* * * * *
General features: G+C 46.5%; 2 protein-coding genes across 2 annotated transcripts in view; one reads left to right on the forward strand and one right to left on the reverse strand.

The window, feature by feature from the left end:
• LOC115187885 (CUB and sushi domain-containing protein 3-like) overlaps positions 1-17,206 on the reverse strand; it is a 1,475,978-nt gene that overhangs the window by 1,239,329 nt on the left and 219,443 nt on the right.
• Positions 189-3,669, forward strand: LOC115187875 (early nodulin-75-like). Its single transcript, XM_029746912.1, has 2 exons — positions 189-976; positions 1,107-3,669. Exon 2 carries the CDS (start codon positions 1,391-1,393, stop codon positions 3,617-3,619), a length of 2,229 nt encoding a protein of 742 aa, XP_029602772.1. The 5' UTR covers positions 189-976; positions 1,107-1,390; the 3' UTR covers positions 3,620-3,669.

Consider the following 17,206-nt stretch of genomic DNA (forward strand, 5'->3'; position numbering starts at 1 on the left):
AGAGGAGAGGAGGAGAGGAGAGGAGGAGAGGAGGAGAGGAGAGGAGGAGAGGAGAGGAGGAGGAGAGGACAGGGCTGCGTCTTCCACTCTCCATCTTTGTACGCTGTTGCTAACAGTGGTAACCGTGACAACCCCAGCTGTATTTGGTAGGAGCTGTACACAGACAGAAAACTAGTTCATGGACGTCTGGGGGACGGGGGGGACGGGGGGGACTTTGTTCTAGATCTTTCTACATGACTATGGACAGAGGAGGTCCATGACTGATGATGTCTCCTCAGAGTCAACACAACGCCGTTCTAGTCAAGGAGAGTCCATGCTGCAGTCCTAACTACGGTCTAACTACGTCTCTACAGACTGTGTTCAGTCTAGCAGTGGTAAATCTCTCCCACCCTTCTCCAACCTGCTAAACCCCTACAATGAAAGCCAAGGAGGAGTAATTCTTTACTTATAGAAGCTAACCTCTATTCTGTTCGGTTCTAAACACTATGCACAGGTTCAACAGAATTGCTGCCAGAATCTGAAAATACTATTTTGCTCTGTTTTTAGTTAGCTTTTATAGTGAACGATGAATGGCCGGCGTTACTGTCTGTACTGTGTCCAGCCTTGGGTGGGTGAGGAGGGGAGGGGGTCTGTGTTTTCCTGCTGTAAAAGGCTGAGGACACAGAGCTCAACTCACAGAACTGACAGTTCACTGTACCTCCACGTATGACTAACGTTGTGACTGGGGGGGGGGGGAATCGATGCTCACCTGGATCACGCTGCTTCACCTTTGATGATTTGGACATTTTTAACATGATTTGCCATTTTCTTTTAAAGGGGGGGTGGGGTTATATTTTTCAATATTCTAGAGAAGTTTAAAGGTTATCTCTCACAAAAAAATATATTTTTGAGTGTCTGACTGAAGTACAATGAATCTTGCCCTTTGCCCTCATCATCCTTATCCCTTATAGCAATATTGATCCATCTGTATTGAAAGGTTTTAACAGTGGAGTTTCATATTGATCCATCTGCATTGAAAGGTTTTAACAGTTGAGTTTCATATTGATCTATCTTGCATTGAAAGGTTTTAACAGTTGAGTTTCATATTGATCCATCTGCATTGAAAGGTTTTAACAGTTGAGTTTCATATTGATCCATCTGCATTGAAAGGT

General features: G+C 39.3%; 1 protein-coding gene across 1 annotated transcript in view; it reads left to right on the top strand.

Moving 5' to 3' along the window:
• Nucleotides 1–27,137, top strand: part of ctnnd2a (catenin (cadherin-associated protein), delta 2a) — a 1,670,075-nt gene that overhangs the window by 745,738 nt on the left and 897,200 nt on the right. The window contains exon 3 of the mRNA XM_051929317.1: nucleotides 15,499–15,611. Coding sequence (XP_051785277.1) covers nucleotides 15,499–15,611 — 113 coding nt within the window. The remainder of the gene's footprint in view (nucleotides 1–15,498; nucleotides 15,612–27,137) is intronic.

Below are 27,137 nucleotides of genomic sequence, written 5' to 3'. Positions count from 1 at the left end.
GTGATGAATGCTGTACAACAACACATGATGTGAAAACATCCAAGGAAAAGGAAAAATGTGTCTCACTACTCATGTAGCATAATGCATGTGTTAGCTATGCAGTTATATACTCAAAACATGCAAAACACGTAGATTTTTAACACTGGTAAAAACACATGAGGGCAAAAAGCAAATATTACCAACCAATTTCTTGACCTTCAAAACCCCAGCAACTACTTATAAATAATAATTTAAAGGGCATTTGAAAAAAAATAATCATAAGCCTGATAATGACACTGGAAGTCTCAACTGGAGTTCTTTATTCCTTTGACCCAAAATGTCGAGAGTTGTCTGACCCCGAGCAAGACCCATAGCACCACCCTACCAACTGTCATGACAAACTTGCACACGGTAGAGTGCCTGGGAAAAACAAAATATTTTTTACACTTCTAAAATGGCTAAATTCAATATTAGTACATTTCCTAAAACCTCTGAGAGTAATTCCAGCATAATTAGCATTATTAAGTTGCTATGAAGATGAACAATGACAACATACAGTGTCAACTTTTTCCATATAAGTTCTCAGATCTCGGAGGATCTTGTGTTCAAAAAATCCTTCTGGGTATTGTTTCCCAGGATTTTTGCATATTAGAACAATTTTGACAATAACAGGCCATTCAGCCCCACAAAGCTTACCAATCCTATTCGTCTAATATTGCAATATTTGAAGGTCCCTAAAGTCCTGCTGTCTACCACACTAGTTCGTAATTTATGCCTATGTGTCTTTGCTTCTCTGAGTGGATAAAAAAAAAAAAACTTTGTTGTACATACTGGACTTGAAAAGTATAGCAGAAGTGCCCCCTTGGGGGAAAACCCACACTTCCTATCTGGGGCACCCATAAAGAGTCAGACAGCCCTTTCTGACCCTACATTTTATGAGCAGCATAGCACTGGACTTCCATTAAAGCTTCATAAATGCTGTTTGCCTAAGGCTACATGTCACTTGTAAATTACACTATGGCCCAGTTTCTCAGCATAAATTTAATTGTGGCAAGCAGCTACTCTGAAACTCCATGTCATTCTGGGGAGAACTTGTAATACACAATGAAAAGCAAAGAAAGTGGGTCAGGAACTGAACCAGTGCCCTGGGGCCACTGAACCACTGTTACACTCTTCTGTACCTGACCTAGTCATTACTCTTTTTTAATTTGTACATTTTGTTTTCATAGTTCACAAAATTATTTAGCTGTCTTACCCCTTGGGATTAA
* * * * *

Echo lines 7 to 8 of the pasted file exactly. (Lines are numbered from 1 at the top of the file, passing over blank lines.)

General features: G+C 39.3%; 1 protein-coding gene across 1 annotated transcript in view; it reads left to right on the top strand.

Moving 5' to 3' along the window: